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I'd like to have a peek at Derby's database log; I don't mean the derby.log file, I'm talking about the binary log files in the /[database name]/log directory. Is there a tool that can display them in a human-readable format?

My reason for asking is that I'm using Apache Derby (version for automatic integration tests, with the help of Maven Failsafe plug-in. Some tests execute transactional code that locks records (OpenJPA is used as an ORM tool). Sometimes, with a certain ordering of tests, it happens that a test waits forever for a lock, causing the build to hang. The same test, when run separately, passes. All the stranger thing is that every test drops, creates and fills all tables before it runs, so it's hard to see obvious reasons for this behaviour.

The problem has been worked around by putting the failing tests in a separate Failsafe execution; still, I'd like to read the log to see what's going on.

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up vote 3 down vote accepted

There do exist such tools, but they're quite low-level. Here's a place you can find them:

Diagnosing locking problems such as these is very challenging; hopefully reading the logs will give you some clues. The logs will only contain information about update activity, so you will need to infer read activity using other means.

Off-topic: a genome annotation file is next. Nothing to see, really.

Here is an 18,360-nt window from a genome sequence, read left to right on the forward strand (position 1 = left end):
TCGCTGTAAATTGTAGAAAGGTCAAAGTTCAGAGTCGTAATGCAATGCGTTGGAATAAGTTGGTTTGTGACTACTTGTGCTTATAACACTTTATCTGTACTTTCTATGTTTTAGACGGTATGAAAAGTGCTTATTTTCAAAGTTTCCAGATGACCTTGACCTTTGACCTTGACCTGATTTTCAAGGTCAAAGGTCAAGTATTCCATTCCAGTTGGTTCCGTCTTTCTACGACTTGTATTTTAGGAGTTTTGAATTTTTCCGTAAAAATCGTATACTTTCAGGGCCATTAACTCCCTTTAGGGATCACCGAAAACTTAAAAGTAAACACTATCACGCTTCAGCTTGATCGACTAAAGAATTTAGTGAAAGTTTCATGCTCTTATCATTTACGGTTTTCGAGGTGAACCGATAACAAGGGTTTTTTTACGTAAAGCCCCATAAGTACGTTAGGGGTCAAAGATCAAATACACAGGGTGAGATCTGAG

Another thing you might try is to see if you can augment your testing process to include invocations of the lock_table data (

Probably either: (a) your ORM tool is running more/different code than you think it's running, or (b) your ORM tool is not expressing the transaction boundaries the way you think it is.

Best of luck!

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Wow, I'm amazed how you knew about this one-class log formatter. You must be a Derby developer, aren't you? A pity is that it's so fresh that one must first build the trunk version of Derby oneself to compile the tool. Your second advice proved worthy, too, it seems the lock table is empty when my test stalls. It's likely a malfunction of OpenJPA, as in other "healthy" deadlocks it just times out after a minute – MaDa Jul 21 '11 at 9:13
If it's an application-level threading deadlock, such as within the ORM library, try using "Control-Break" or a similar technique to get a process-wide stack trace of all your Java threads, and there may be some clues there indicating where your threads are getting stuck. – Bryan Pendleton Jul 22 '11 at 14:45

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